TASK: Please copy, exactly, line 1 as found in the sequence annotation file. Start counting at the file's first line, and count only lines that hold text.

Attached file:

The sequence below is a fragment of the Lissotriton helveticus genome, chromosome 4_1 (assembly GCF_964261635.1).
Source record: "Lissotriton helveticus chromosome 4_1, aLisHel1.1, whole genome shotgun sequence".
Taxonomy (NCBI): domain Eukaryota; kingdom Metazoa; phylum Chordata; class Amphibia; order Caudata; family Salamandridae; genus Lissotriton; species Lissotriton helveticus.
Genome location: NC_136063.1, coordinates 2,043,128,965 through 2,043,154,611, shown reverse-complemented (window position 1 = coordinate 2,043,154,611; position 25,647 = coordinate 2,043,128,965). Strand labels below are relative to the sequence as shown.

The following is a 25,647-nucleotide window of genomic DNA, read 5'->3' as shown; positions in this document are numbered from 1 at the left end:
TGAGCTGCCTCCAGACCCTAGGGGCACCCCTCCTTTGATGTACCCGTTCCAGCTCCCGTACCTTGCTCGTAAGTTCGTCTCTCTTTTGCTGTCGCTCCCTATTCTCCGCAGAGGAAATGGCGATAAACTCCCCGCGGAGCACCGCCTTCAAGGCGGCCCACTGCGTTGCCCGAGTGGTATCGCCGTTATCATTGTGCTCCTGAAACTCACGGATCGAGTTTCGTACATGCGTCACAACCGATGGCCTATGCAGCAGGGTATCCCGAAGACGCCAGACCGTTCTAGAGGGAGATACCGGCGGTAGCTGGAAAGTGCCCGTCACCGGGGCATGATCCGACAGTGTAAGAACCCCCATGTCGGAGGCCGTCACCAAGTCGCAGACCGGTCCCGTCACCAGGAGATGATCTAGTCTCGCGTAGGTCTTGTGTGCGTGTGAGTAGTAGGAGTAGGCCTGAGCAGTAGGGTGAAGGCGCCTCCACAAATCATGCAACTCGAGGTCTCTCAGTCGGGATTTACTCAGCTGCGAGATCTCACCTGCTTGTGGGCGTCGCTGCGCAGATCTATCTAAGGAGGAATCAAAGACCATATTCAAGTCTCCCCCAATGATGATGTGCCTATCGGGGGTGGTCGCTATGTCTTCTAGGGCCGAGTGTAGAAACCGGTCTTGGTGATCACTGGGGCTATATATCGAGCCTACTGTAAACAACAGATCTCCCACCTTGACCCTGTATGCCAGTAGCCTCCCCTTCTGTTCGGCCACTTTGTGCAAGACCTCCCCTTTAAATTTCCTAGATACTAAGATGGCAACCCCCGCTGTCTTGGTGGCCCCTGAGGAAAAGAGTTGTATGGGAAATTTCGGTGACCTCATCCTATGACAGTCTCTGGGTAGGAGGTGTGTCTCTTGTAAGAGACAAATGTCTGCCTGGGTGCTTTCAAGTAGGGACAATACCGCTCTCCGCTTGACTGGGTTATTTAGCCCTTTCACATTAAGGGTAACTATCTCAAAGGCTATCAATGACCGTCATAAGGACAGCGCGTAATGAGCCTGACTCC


The sequence below is a fragment of the Lissotriton helveticus genome, chromosome 4_1 (assembly GCF_964261635.1).